They also work with the rotator cuff muscles to help you rotate your shoulders and move your hands while paddling.
These big muscles are responsible for a lot of movements, including paddle boarding. But only if you do it right.
They allow you to move different parts of your body including your neck, arms, head, shoulders, and even legs. All these parts are key when it comes to stand up paddle boarding.
You use your back muscles every time you stretch your back, bend, twist your torso, and turn your head.
So how does paddle boarding work your back muscles?
To make a proper paddle stroke, you have to bend slightly as you reach forward. You also have to twist your torso slightly towards the paddling side, requiring back strength.
These are all the muscles in your abdomen–between your pelvis and ribs.
Like the back muscles, your abdominal muscles have many different functions. Some of those include supporting you as you stand, sit, bend, twist, bend, and pretty much everything to do with posture.
They support your core and give you balance.
You’ve heard people say that stand up paddling is a wonderful core workout. They’re not wrong!
Your core muscles help you with balance and posture. A SUP board on water is not exactly the most stable surface, so it challenges your balance a great deal. This means that your abdominal muscles will be engaged the entire time you’ll be paddling.
With every paddle stroke, you have to twist your core slightly so you get power from more than just your arms. Your obliques are responsible for this twisting. They also allow you to turn and switch sides. So there’s no doubt that paddle boarding is a great workout for your core.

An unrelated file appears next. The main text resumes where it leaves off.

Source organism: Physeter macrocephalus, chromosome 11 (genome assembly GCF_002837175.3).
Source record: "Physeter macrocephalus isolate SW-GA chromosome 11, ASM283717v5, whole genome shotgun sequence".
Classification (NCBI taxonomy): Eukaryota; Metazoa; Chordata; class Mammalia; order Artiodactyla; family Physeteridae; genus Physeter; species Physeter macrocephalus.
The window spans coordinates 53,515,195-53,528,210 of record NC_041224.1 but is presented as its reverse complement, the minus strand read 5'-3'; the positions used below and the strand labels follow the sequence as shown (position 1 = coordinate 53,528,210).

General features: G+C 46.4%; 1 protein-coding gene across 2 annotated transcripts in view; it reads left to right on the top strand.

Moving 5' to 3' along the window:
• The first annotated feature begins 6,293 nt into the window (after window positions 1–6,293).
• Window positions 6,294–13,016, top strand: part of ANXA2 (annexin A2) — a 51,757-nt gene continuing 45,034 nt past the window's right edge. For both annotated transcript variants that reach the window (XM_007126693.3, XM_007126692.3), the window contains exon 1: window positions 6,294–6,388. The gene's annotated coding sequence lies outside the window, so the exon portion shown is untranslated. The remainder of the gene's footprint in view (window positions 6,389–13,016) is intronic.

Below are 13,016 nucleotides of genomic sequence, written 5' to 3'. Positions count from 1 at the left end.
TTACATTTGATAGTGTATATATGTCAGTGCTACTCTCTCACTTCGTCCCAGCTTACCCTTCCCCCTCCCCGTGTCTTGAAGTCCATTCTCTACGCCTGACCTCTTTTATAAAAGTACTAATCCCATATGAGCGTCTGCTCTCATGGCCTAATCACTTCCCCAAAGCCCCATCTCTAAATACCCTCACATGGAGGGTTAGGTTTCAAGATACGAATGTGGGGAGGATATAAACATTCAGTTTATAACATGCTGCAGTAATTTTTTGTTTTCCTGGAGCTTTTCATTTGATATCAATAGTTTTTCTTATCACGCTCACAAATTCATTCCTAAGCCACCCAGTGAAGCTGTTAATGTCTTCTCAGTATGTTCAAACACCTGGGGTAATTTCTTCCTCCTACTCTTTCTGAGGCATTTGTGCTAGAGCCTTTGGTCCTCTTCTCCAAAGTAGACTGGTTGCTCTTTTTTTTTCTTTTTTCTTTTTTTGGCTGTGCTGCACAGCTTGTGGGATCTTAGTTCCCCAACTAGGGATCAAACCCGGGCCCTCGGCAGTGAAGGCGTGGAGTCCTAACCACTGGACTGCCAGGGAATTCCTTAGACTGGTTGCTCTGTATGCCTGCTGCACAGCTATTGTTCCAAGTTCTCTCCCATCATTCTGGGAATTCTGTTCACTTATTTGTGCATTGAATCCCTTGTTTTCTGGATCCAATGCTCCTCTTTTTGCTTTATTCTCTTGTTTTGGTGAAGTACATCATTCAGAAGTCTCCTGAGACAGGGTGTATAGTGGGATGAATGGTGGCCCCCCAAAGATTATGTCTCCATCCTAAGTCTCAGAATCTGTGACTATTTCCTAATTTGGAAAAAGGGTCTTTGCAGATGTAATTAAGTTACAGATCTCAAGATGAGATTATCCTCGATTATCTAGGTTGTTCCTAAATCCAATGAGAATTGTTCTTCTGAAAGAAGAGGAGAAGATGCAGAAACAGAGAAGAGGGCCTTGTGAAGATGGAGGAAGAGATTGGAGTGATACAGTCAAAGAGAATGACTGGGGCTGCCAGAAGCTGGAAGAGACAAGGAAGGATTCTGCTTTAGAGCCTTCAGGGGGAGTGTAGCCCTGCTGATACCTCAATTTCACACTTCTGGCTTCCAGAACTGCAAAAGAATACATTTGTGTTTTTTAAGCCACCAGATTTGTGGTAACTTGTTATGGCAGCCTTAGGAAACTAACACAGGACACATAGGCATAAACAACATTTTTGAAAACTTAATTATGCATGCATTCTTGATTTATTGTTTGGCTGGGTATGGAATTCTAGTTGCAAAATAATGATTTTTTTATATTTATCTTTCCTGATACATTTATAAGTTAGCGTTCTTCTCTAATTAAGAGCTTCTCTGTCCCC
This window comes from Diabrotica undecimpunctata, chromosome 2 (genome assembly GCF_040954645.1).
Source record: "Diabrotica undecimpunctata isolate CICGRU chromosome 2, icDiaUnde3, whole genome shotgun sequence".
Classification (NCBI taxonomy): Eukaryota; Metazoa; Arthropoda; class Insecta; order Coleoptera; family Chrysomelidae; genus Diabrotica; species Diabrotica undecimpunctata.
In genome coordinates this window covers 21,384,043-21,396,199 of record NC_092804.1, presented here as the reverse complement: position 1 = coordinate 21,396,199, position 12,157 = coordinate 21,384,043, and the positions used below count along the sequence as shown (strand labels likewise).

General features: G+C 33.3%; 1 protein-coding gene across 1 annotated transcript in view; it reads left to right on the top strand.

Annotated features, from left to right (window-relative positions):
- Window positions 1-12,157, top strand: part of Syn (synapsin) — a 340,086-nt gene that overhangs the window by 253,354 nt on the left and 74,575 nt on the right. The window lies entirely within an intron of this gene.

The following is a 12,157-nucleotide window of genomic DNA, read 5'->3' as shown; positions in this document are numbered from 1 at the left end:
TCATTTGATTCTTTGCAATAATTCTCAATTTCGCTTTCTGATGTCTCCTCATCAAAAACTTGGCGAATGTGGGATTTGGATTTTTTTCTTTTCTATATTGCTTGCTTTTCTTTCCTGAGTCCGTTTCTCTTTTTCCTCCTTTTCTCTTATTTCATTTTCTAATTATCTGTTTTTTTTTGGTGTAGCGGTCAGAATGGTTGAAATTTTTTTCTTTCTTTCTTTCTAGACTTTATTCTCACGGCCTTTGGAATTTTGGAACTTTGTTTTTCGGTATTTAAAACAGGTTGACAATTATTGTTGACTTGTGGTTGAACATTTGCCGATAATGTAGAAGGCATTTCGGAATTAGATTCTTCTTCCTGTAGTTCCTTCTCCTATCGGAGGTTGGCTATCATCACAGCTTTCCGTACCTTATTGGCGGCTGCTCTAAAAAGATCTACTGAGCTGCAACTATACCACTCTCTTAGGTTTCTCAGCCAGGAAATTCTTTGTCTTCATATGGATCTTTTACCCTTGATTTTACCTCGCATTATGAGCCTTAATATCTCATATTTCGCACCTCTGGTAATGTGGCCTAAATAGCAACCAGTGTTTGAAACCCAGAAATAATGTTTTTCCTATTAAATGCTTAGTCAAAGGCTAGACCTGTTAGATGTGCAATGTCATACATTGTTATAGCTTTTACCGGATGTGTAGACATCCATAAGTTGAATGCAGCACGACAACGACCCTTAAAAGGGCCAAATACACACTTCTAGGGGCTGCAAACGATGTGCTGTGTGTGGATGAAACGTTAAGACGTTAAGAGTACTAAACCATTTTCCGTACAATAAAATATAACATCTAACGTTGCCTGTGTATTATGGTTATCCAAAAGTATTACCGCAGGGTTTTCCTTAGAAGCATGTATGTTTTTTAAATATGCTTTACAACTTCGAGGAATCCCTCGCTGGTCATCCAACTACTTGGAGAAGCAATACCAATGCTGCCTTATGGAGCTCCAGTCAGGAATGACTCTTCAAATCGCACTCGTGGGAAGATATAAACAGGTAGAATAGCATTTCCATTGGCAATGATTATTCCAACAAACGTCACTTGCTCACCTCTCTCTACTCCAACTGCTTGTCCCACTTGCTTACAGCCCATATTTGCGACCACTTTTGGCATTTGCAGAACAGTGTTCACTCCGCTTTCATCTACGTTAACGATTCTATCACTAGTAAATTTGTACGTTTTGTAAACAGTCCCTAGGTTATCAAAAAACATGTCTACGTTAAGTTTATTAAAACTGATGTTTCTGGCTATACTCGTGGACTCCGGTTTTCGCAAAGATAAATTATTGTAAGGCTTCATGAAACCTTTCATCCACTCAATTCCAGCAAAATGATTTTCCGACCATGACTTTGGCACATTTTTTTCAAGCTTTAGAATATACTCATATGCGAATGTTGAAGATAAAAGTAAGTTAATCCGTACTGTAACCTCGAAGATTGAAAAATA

Legs and Glutes
Finally, we have the legs and glutes.
Like the core muscles, your glutes also have a part to play in promoting balance. They especially work to ensure the pelvis is balanced. These muscles also help with your posture and make it possible for you to move your thigh muscles.
As for your leg muscles, you need them for any weight-bearing activity, including standing. They help to stabilize your entire body and allow you to flex and move your feet.
Your upper leg muscles make it possible for you to bend and straighten your knees and rotate your hips.
Stand up paddle boarding involves standing, pretty much the entire time. Every single leg muscle will be working to support you and bear the weight of your whole body. You’ll also use these muscles when you rotate your body and move your feet.
Do You Use the Same Muscles When You Paddle While Kneeling?
So you can see that when stand up paddle boarding is a whole body workout. But what about kneeling instead of standing?
Some people may prefer to kneel for better balance, especially beginners. Even non-beginners may have to kneel when the wind is too strong, to reduce the resistance.